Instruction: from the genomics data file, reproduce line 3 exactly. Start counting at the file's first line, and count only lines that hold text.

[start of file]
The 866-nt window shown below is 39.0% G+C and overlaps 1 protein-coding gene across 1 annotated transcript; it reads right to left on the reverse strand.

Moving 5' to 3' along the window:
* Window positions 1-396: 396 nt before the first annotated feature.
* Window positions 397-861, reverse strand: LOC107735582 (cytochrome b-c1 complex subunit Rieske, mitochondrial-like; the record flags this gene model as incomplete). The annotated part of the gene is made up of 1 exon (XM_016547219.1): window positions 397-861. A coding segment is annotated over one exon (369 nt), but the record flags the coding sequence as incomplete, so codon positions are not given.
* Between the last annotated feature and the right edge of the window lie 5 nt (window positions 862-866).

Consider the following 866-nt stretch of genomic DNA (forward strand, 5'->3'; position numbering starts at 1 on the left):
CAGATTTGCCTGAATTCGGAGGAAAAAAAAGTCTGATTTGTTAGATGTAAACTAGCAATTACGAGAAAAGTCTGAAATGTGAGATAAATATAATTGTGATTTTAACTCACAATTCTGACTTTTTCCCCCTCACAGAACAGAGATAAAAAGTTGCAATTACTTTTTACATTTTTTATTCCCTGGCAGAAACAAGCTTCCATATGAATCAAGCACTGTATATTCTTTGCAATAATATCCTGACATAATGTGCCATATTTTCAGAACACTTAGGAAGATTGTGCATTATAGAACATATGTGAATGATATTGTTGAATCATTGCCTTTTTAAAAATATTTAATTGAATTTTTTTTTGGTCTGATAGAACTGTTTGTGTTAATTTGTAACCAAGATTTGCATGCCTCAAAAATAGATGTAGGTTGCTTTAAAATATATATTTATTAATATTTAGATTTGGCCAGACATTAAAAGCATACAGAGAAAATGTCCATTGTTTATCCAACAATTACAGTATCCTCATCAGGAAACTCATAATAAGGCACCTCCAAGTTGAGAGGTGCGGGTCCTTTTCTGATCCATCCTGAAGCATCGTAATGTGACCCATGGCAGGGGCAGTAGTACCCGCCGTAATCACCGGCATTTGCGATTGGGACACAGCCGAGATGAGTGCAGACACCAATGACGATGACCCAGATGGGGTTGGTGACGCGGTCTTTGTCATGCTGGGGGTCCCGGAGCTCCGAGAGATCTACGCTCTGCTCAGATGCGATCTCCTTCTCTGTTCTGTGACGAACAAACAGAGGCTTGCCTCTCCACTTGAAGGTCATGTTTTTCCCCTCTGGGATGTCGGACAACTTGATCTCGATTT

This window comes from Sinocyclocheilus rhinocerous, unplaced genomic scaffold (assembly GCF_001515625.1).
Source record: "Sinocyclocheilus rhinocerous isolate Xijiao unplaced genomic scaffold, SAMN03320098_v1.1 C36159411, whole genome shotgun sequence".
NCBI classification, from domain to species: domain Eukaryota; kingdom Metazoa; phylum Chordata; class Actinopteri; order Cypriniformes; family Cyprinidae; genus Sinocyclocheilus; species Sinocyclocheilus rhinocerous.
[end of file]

* Window positions 1-396: 396 nt before the first annotated feature.